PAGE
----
500 Years of Christianity in the Philippines: Gifted to Give

We, Columban Lay Missionaries, yearn to find and celebrate God’s loving presence among people everywhere and in all of God’s creation.

500 Years of Christianity in the Philippines

Columban Lay Missionaries: Gifted to Give

gifted to give

by Lilibeth Sabado and Mavic Mercene

Perhaps one of the most monumental and revolutionary developments of Christianity is the Second Vatican Council. From Vatican II, the laity’s right, duty and role in the sanctification of ordinary lives has been mandated.

The Missionary Society of Saint Columban has been blessed by the many generous lay men and women who have worked with its priests on mission.  It continues to welcome laity as partners in mission and pledges itself to help them individually and in groups to fulfill their missionary vocation.

The 1970 General Assembly of the Columbans, the first after Vatican II, stated that the lay missionary movement may well be the beginning of something bigger.

The next General Assembly in 1976 clearly recognized that the missionary vocation is shared by lay people as well as by priests and religious.  It proposed, that the Columban Society initiate an experiment which would encourage qualified laity to participate in the Columbans’ missionary work.

In 1977 the Columbans began to explore avenues for greater cooperation with laity in cross-cultural mission.  In the beginning, the focus was on involving specific lay missionary organizations, but soon the invitations were extended to any suitable person. Subsequent assemblies challenged each of the 17 countries where Columbans work to initiate the recruitment of lay missionaries. 

This cooperation flowered in a commitment to partnership with laity in mission through what was called the Columban Lay Mission Program.  The Program evolved gradually through meetings with lay missionaries and was formally approved by the Superior General and Council in June 1994.  In October 2006 this development was affirmed with a shift from lay missionaries being part of a Program to calling themselves the ‘Columban Lay Missionaries’ (CLM).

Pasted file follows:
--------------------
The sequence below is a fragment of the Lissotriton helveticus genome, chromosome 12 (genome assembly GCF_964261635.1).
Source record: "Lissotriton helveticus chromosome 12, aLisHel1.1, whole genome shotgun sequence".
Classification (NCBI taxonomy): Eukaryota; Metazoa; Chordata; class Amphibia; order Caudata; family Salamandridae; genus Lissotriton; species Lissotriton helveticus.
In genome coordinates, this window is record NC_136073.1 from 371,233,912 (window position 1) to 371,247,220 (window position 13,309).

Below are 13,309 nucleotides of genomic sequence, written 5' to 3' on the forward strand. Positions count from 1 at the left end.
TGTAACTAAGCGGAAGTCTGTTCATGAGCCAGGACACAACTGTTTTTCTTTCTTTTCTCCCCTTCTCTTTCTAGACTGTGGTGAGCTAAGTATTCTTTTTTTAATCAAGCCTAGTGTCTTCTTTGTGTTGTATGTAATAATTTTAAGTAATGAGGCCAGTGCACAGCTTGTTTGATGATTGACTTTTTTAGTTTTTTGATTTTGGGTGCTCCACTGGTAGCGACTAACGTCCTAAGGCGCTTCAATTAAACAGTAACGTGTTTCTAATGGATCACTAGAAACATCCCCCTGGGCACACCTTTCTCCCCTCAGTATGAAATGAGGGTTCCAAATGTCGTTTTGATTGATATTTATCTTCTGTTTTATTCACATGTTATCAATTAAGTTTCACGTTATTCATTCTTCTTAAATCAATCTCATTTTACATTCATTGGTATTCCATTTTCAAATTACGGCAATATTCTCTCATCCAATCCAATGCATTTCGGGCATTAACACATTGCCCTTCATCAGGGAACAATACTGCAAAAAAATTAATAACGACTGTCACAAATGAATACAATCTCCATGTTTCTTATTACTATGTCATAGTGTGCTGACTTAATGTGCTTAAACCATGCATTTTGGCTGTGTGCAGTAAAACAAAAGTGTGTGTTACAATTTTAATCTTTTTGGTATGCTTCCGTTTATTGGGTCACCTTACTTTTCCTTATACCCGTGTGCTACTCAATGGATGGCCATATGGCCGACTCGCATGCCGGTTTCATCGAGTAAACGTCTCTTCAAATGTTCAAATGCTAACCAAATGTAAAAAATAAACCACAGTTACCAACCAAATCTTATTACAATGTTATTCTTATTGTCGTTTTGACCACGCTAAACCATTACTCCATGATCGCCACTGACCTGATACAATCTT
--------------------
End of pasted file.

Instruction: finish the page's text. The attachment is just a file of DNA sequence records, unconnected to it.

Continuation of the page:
Being a Columban lay missionary makes it possible for the mission given by Christ to every baptized person to be lived out with grace and humility. This has offered an opportunity to dynamic young Filipino Catholics to reach out and share their Gospel with the world. 

The Second Plenary Council in the Philippines (1991) made the important point that: “the aid of the church in the Philippines to the Church in foreign countries in dire need of the personnel should be stepped up through a more concerted effort to strengthen the missionary thrust of religious orders, lay mission groups, dioceses, and in particular the Philippine Mission Society”. (No. 19).

Thus far, some eighty Filipinos have become Columban Lay Missionaries in other countries. This includes a young family with their two-year-old daughter who were assigned in Ireland in 1996. At present, there are 19 Filipino lay missionaries working in Taiwan, Myanmar, Ireland, Britain, the US/Mexico border, Fiji, Pakistan, Hong Kong and the Philippines. 

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Mission sending mass of two lay missionaries from the Philippines to Pakistan

Over the years, Columban lay missionaries have gradually taken on greater responsibility for leadership among themselves and for the sending and receiving of lay missionaries to and from countries across the globe.

We, Columban Lay Missionaries, yearn to find and celebrate God’s loving presence among people everywhere and in all of God’s creation. We strive to be God’s witnesses in ordinary life and to receive witness to God from others. The encounters of everyday living challenge us to a deeper discipleship and lead us every day to a renewal and enrichment of their Christian faith.  We are grateful.

It is our fervent prayer that the Columban Lay Missionaries may continue to be hope to the hopeless, comfort to the poor and the marginalized and gentle friends to our Mother Earth.

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The Columban lay missionaries in the Philippine Region with Frs Tim Mulroy (center) and Cireneo Matulac (far right)